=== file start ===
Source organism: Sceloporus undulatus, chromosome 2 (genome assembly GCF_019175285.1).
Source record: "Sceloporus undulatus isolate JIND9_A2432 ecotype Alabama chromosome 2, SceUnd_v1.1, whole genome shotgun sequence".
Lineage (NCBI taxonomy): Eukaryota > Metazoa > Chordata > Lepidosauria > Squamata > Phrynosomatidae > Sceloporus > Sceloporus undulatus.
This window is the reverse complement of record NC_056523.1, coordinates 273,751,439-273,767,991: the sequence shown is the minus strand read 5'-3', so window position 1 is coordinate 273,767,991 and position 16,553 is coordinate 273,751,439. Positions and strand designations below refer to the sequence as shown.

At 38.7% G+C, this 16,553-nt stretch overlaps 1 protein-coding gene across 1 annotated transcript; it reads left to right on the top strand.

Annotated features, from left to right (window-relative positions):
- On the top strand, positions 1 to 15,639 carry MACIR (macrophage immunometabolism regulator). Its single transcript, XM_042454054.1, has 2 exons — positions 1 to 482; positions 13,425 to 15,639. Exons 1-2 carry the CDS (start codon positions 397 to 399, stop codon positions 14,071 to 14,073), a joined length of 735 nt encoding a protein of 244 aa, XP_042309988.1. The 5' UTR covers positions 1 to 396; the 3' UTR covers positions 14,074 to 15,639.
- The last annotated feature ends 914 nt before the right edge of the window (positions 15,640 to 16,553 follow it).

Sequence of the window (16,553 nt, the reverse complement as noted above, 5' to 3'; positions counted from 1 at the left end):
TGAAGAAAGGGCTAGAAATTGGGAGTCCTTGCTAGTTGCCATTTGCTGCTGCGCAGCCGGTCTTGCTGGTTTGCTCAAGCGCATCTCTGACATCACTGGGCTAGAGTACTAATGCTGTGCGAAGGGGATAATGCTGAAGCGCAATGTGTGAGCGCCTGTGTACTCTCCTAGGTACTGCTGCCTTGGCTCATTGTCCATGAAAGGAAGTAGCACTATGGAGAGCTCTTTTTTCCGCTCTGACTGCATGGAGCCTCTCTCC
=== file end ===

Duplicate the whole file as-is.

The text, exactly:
Source organism: Sceloporus undulatus, chromosome 2 (genome assembly GCF_019175285.1).
Source record: "Sceloporus undulatus isolate JIND9_A2432 ecotype Alabama chromosome 2, SceUnd_v1.1, whole genome shotgun sequence".
Lineage (NCBI taxonomy): Eukaryota > Metazoa > Chordata > Lepidosauria > Squamata > Phrynosomatidae > Sceloporus > Sceloporus undulatus.
This window is the reverse complement of record NC_056523.1, coordinates 273,751,439-273,767,991: the sequence shown is the minus strand read 5'-3', so window position 1 is coordinate 273,767,991 and position 16,553 is coordinate 273,751,439. Positions and strand designations below refer to the sequence as shown.

At 38.7% G+C, this 16,553-nt stretch overlaps 1 protein-coding gene across 1 annotated transcript; it reads left to right on the top strand.

Annotated features, from left to right (window-relative positions):
- On the top strand, positions 1 to 15,639 carry MACIR (macrophage immunometabolism regulator). Its single transcript, XM_042454054.1, has 2 exons — positions 1 to 482; positions 13,425 to 15,639. Exons 1-2 carry the CDS (start codon positions 397 to 399, stop codon positions 14,071 to 14,073), a joined length of 735 nt encoding a protein of 244 aa, XP_042309988.1. The 5' UTR covers positions 1 to 396; the 3' UTR covers positions 14,074 to 15,639.
- The last annotated feature ends 914 nt before the right edge of the window (positions 15,640 to 16,553 follow it).

Sequence of the window (16,553 nt, the reverse complement as noted above, 5' to 3'; positions counted from 1 at the left end):
TGAAGAAAGGGCTAGAAATTGGGAGTCCTTGCTAGTTGCCATTTGCTGCTGCGCAGCCGGTCTTGCTGGTTTGCTCAAGCGCATCTCTGACATCACTGGGCTAGAGTACTAATGCTGTGCGAAGGGGATAATGCTGAAGCGCAATGTGTGAGCGCCTGTGTACTCTCCTAGGTACTGCTGCCTTGGCTCATTGTCCATGAAAGGAAGTAGCACTATGGAGAGCTCTTTTTTCCGCTCTGACTGCATGGAGCCTCTCTCC